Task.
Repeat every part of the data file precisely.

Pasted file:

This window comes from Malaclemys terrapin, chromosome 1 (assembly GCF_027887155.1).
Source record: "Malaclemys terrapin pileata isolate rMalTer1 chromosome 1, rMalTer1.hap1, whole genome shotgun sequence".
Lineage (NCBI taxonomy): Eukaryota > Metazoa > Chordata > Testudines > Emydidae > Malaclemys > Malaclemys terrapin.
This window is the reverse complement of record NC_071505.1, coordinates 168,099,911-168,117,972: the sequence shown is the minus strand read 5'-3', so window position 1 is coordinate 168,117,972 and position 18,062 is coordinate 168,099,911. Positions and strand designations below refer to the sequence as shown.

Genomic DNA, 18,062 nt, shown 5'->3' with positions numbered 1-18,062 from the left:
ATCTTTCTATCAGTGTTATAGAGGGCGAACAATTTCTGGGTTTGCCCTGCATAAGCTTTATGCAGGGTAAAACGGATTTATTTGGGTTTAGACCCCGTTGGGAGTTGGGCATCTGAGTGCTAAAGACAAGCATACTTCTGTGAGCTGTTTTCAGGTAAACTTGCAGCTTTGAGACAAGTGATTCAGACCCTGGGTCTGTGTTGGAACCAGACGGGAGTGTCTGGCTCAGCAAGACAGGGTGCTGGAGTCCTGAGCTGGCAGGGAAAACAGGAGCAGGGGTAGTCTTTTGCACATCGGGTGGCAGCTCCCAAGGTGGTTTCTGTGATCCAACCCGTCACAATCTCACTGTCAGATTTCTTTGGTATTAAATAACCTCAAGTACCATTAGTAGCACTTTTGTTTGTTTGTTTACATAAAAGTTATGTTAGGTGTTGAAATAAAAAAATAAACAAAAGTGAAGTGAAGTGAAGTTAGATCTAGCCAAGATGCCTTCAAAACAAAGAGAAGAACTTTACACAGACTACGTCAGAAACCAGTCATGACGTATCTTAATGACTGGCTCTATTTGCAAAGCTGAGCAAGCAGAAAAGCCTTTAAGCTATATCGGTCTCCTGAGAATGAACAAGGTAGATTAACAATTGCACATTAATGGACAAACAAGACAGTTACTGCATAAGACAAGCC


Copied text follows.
This window comes from Malaclemys terrapin, chromosome 1 (assembly GCF_027887155.1).
Source record: "Malaclemys terrapin pileata isolate rMalTer1 chromosome 1, rMalTer1.hap1, whole genome shotgun sequence".
Lineage (NCBI taxonomy): Eukaryota > Metazoa > Chordata > Testudines > Emydidae > Malaclemys > Malaclemys terrapin.
This window is the reverse complement of record NC_071505.1, coordinates 168,099,911-168,117,972: the sequence shown is the minus strand read 5'-3', so window position 1 is coordinate 168,117,972 and position 18,062 is coordinate 168,099,911. Positions and strand designations below refer to the sequence as shown.

Genomic DNA, 18,062 nt, shown 5'->3' with positions numbered 1-18,062 from the left:
ATCTTTCTATCAGTGTTATAGAGGGCGAACAATTTCTGGGTTTGCCCTGCATAAGCTTTATGCAGGGTAAAACGGATTTATTTGGGTTTAGACCCCGTTGGGAGTTGGGCATCTGAGTGCTAAAGACAAGCATACTTCTGTGAGCTGTTTTCAGGTAAACTTGCAGCTTTGAGACAAGTGATTCAGACCCTGGGTCTGTGTTGGAACCAGACGGGAGTGTCTGGCTCAGCAAGACAGGGTGCTGGAGTCCTGAGCTGGCAGGGAAAACAGGAGCAGGGGTAGTCTTTTGCACATCGGGTGGCAGCTCCCAAGGTGGTTTCTGTGATCCAACCCGTCACAATCTCACTGTCAGATTTCTTTGGTATTAAATAACCTCAAGTACCATTAGTAGCACTTTTGTTTGTTTGTTTACATAAAAGTTATGTTAGGTGTTGAAATAAAAAAATAAACAAAAGTGAAGTGAAGTGAAGTTAGATCTAGCCAAGATGCCTTCAAAACAAAGAGAAGAACTTTACACAGACTACGTCAGAAACCAGTCATGACGTATCTTAATGACTGGCTCTATTTGCAAAGCTGAGCAAGCAGAAAAGCCTTTAAGCTATATCGGTCTCCTGAGAATGAACAAGGTAGATTAACAATTGCACATTAATGGACAAACAAGACAGTTACTGCATAAGACAAGCC